In the past couple of months, the market has witnessed several attempts to manipulate protocol rules, during which one of the core values of cryptocurrency is repeatedly tested. Ethereum Classic, the original Ethereum blockchain maintained by traders who refused to switch over to the new fork that aimed to rectify The DAO Hack in 2016, suffered not one, not two, but three 51% attacks since the start of August 2020. The third attack happened, ironically, one week after ETC Labs announced its strategy on protecting the network from additional attacks. It saw the reorganization of over 7,000 blocks, a figure greater than the previous two attacks combined. Though the total loss of the third attack is yet to be determined, the first two incidents led to the loss of around $9 million worth of ETC, leaving the community wondering if the ETC network has the proficiency to fence off additional attacks.
What is a 51% attack?
A 51% attack is, as the name suggests, a breach of blockchain’s security by a majority of miners with malicious intent. These miners dominate more than half of the network’s hash power—the bedrock of blockchain’s tamper-free, decentralized legitimacy. Once purely theoretical, the emergence of the 51% attack in real-life put to rest the notion that hash power in blockchain networks would remain sufficiently decentralized.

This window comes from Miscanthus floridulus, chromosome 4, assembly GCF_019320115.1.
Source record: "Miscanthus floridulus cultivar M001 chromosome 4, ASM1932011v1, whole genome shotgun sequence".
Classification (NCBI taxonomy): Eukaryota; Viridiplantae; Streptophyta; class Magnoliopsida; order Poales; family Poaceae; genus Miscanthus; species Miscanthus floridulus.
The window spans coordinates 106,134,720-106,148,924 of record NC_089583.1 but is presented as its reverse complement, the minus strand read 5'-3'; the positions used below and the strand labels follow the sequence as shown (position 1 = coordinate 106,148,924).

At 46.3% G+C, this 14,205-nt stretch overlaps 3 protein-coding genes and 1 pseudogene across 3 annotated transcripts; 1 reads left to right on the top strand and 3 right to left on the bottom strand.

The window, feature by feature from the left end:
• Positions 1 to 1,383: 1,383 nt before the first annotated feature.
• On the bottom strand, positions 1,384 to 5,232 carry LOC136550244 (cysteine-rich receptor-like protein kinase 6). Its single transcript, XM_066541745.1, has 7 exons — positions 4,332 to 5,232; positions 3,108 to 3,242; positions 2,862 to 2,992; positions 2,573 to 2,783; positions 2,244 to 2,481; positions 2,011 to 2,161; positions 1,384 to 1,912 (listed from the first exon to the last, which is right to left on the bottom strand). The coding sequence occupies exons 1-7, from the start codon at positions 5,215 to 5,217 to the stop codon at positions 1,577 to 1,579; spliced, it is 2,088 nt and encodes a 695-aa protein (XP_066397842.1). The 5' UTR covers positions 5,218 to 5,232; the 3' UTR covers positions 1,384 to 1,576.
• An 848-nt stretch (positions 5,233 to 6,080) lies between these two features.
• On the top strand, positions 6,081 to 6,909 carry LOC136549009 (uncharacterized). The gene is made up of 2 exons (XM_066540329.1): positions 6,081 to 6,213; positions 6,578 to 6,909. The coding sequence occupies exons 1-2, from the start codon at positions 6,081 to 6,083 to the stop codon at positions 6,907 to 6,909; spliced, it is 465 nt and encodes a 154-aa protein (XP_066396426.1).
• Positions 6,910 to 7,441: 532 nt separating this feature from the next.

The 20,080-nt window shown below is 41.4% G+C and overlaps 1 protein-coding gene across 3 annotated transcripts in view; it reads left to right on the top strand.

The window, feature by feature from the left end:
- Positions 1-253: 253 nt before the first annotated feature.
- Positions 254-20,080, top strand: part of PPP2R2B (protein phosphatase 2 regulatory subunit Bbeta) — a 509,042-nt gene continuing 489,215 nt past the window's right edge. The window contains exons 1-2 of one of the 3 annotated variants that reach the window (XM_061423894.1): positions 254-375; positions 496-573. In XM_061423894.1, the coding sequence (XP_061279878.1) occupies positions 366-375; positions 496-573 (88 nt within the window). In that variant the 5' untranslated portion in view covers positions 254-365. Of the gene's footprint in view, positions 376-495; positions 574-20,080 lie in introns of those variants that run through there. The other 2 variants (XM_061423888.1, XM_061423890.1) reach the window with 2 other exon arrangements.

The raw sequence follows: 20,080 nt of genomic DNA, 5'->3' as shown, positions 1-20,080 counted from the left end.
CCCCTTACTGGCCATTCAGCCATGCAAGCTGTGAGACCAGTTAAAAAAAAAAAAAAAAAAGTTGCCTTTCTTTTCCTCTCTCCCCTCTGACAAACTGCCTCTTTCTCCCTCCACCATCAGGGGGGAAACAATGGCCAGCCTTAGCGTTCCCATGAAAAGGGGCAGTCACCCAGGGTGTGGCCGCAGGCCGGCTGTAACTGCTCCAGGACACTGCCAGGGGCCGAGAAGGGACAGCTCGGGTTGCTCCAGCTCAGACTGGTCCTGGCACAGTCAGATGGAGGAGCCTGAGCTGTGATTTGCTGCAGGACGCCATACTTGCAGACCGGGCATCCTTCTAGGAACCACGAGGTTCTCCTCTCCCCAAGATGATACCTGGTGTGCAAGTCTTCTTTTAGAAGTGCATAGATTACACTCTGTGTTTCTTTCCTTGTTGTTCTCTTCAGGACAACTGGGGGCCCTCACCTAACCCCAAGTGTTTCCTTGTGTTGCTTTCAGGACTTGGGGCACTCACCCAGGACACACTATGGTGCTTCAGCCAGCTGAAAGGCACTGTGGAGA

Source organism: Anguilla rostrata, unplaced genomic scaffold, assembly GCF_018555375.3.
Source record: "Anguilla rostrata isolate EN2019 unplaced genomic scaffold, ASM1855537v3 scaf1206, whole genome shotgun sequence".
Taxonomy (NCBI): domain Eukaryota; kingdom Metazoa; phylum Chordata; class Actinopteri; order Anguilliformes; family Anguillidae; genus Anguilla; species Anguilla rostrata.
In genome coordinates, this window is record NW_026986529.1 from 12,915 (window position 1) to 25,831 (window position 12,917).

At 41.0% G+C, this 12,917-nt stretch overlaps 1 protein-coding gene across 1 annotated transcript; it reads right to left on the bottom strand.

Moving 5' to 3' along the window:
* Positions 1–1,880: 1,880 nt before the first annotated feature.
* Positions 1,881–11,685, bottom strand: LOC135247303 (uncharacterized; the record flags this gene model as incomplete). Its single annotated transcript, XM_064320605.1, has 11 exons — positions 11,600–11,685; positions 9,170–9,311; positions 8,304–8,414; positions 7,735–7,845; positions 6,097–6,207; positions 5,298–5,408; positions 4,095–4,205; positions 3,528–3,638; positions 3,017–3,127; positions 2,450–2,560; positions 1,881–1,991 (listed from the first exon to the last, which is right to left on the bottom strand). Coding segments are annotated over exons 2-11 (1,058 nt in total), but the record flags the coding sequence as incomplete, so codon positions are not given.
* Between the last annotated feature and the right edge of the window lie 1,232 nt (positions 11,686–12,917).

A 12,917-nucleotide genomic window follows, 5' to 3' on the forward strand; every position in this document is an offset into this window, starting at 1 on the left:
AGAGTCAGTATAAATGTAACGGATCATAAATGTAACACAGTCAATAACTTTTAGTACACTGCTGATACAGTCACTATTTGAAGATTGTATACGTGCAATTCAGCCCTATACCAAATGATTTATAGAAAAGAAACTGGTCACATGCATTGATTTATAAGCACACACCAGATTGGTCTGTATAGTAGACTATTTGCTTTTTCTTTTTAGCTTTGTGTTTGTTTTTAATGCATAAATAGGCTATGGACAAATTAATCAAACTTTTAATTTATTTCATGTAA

“The system is secure as long as honest nodes collectively control more CPU power than any cooperating group of attacker nodes…. If a majority of CPU power is controlled by honest nodes, the honest chain will grow the fastest and outpace any competing chains. To modify a past block, an attacker would have to redo the proof-of-work of the block and all blocks after it and then catch up with and surpass the work of the honest nodes.”– Satoshi Nakamoto, “Bitcoin: A Peer-to-Peer Electronic Cash System”
The reality is less ideal than what makes sense on paper. In these ETC incidents, malicious miners gathered a majority of hash power to mine a private chain while initiating multiple transactions to victims. Once the transactions gained enough confirmations, the attackers then converted ETC to other cryptocurrencies before moving funds off the platform. The attackers then reorganized the blockchain to erase the history of transactions, leaving them with access to both the original ETC and the stolen assets.
To be fair, susceptibility to a 51% attack is inherent to all cryptocurrencies based on blockchains that employ proof-of-work as protocol for verifying transactions. However, smaller mining pools with less hash power tend to fall prey easily to these attacks. According to Crypto51, ETC’s hashrate is 2 TH/s, and the cost of 51% attack is estimated at $4,860 per hour. In comparison, these figures are dwarfed by those of Ethereum, its twin brother before the fallout in 2016. ETH boasted a hashrate of 202 TH/s and a cost of around $474,600 per hour to initiate a 51% attack.
Similar security breaches